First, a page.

Musgraves was raised by her mom and dad, Craig and Karen, who earned a living running a small mom-and-pop print shop in a nearby town called Mineola. The Musgraves’ tight-knit household embraced creative expression; her mother was a painter and visual artist and her younger sister Kelly pursued sewing and photography (Kelly would go on to photograph and art direct much of Kacey’s iconic album art, including the cover for Same Trailer). Her grandma lived right next door, and Kacey grew up perusing her grandfather’s robust vinyl record collection. It put her on to decades of country and rock music she otherwise may not have happened across as a kid in the late-’90s and early aughts, while she also fanatically consumed Spice Girls, NSYNC and Britney Spears. Karen taught Kacey to harmonize as a young child, and at eight years old, LeAnn Rimes’ hit “Blue” inspired her to learn to yodel. Her family drove her around Texas to opries and festivals, where she performed Western swing music to anyone that’d listen. As a pre-teen, she learned the guitar from a local musician named John DeFoore, who’d previously taught folk singer-songwriter Michelle Shocked, and other future country stars. DeFoore taught Musgraves the banjo, guitar and mandolin, and coached his students to write their own songs, a skill she was already familiar with; she’d written her first song, “Notice Me,” around age nine for her elementary school graduation.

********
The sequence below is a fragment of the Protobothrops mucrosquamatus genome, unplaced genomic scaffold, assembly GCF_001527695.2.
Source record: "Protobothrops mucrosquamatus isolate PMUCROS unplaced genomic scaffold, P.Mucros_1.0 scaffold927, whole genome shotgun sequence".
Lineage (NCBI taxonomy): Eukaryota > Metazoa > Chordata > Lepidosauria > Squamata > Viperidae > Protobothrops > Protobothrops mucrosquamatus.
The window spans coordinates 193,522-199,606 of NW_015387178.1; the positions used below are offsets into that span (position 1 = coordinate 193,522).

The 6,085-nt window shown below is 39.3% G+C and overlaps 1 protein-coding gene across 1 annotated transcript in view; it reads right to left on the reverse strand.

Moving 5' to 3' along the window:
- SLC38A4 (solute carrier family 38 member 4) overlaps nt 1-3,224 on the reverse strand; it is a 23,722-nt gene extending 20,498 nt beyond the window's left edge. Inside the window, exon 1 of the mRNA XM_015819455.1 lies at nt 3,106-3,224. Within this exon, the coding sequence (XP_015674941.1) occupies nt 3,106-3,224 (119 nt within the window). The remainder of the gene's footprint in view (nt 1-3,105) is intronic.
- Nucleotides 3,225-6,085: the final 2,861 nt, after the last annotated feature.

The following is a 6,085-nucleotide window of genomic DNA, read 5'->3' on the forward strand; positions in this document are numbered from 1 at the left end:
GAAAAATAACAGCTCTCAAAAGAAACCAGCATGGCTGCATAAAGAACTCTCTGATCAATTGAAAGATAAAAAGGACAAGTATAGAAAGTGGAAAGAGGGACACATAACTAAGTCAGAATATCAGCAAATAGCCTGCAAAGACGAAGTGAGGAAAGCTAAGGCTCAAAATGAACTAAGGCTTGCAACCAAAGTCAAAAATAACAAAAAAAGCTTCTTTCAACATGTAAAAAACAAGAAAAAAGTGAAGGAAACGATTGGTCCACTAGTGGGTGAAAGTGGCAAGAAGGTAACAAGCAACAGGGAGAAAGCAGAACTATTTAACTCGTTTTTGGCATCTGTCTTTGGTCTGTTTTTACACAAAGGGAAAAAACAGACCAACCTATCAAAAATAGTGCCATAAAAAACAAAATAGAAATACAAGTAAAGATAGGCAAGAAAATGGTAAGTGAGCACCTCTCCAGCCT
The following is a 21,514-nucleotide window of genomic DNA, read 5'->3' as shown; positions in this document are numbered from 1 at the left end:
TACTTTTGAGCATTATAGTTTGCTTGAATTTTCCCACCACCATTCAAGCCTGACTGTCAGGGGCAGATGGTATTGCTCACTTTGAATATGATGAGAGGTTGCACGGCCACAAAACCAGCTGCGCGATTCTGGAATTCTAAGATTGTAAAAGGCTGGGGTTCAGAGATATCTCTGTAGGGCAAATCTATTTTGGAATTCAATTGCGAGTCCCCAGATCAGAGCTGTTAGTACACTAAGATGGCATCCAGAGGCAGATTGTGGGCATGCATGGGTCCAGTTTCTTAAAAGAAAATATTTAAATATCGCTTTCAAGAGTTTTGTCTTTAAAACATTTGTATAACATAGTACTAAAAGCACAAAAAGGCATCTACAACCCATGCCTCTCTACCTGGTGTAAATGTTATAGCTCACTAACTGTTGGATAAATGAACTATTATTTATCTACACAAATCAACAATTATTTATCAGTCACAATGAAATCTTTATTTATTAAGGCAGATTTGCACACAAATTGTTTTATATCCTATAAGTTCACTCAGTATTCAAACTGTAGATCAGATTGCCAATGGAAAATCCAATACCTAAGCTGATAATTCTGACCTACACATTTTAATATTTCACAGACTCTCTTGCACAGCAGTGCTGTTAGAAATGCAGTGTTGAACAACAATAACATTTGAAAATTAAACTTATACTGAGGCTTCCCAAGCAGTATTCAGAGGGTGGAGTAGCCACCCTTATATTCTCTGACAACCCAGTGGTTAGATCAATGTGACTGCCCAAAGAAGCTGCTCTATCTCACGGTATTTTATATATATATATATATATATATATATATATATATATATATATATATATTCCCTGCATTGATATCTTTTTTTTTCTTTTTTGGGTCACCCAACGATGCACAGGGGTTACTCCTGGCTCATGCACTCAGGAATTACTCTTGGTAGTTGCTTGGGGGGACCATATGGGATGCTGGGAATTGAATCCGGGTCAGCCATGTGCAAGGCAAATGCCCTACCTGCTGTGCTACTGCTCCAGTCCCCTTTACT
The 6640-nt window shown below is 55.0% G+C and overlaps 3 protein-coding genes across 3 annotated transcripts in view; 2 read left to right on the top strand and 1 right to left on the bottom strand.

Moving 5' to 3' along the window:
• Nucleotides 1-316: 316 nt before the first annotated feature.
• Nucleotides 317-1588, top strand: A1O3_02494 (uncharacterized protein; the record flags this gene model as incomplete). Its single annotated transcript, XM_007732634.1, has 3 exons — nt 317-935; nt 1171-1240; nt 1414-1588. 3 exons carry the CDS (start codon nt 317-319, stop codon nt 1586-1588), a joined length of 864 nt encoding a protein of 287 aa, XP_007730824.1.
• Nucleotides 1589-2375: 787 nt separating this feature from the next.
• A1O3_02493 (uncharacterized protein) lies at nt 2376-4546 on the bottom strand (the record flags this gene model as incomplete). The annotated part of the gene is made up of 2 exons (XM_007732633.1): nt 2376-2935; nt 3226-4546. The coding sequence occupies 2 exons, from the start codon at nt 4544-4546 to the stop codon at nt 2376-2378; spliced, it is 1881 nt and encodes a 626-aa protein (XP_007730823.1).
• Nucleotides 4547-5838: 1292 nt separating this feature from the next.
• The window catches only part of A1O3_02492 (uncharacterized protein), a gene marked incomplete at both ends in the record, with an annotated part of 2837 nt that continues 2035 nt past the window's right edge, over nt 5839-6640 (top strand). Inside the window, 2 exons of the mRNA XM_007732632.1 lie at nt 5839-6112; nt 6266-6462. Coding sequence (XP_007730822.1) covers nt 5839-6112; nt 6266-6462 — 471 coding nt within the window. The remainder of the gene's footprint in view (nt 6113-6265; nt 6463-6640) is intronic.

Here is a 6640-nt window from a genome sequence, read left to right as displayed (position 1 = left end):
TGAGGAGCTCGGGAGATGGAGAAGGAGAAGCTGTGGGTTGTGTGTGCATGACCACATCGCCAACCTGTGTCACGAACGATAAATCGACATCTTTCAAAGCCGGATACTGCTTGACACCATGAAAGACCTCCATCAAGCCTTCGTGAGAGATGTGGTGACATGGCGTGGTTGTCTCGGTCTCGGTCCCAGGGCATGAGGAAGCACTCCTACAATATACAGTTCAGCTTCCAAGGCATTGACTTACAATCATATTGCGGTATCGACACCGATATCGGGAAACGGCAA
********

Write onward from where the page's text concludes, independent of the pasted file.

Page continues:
Her family continued to support her aspirations throughout her teenage years, handling much of her booking and promotion. After graduating from high school in 2006, she moved to Austin in search of bigger stages, gigging at small clubs like the now-defunct Momo’s and Threadgill’s and self-releasing three albums. During this period, she worked a number of day jobs to get by, including a gig performing and singing at children’s birthday parties as Cinderella, Ariel or Hannah Montana. Eventually, she packed up and moved from Austin to Nashville after some encouragement from a fellow singer-songwriter, mentor and friend, Radney Foster.
In Nashville, the foundation of Musgraves’ long-held reputation as an assassin songwriter began to take shape. At 21 years old, she signed a publishing deal as a staff writer for Warner Chappell Music, clocking in each day to write songs for other artists, all the while quietly learning to understand her own voice and sussing out what songs meshed best with her style. “When I realized that I didn’t have an acrobatic, powerhouse voice, I think it made my songwriting better,” she explained to FADER in 2015. “It made me focus on the lyrics more. It’s not about what I can do with my voice; it’s whatever the song needs.”